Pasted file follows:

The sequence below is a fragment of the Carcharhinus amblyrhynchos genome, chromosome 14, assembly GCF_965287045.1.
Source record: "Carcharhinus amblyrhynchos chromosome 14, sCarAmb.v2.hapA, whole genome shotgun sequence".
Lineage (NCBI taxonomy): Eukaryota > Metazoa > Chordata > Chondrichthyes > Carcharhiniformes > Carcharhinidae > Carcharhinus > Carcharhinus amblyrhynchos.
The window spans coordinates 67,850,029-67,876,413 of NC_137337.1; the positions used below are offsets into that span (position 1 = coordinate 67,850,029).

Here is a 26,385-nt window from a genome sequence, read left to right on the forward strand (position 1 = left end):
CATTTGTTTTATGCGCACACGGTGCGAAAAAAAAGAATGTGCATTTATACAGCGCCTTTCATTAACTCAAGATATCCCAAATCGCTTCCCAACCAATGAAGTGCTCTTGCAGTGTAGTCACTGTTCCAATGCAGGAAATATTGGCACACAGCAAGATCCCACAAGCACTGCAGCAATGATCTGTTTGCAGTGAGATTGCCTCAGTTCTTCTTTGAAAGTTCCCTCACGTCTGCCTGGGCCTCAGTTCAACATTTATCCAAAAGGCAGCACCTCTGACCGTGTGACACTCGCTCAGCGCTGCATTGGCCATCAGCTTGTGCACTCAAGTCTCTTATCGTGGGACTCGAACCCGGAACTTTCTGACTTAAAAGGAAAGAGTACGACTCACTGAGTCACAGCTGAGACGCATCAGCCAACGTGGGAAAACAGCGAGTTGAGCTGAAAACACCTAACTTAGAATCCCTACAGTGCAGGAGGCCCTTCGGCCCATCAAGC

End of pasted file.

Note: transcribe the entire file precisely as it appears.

The sequence below is a fragment of the Carcharhinus amblyrhynchos genome, chromosome 14, assembly GCF_965287045.1.
Source record: "Carcharhinus amblyrhynchos chromosome 14, sCarAmb.v2.hapA, whole genome shotgun sequence".
Lineage (NCBI taxonomy): Eukaryota > Metazoa > Chordata > Chondrichthyes > Carcharhiniformes > Carcharhinidae > Carcharhinus > Carcharhinus amblyrhynchos.
The window spans coordinates 67,850,029-67,876,413 of NC_137337.1; the positions used below are offsets into that span (position 1 = coordinate 67,850,029).

Here is a 26,385-nt window from a genome sequence, read left to right on the forward strand (position 1 = left end):
CATTTGTTTTATGCGCACACGGTGCGAAAAAAAAGAATGTGCATTTATACAGCGCCTTTCATTAACTCAAGATATCCCAAATCGCTTCCCAACCAATGAAGTGCTCTTGCAGTGTAGTCACTGTTCCAATGCAGGAAATATTGGCACACAGCAAGATCCCACAAGCACTGCAGCAATGATCTGTTTGCAGTGAGATTGCCTCAGTTCTTCTTTGAAAGTTCCCTCACGTCTGCCTGGGCCTCAGTTCAACATTTATCCAAAAGGCAGCACCTCTGACCGTGTGACACTCGCTCAGCGCTGCATTGGCCATCAGCTTGTGCACTCAAGTCTCTTATCGTGGGACTCGAACCCGGAACTTTCTGACTTAAAAGGAAAGAGTACGACTCACTGAGTCACAGCTGAGACGCATCAGCCAACGTGGGAAAACAGCGAGTTGAGCTGAAAACACCTAACTTAGAATCCCTACAGTGCAGGAGGCCCTTCGGCCCATCAAGC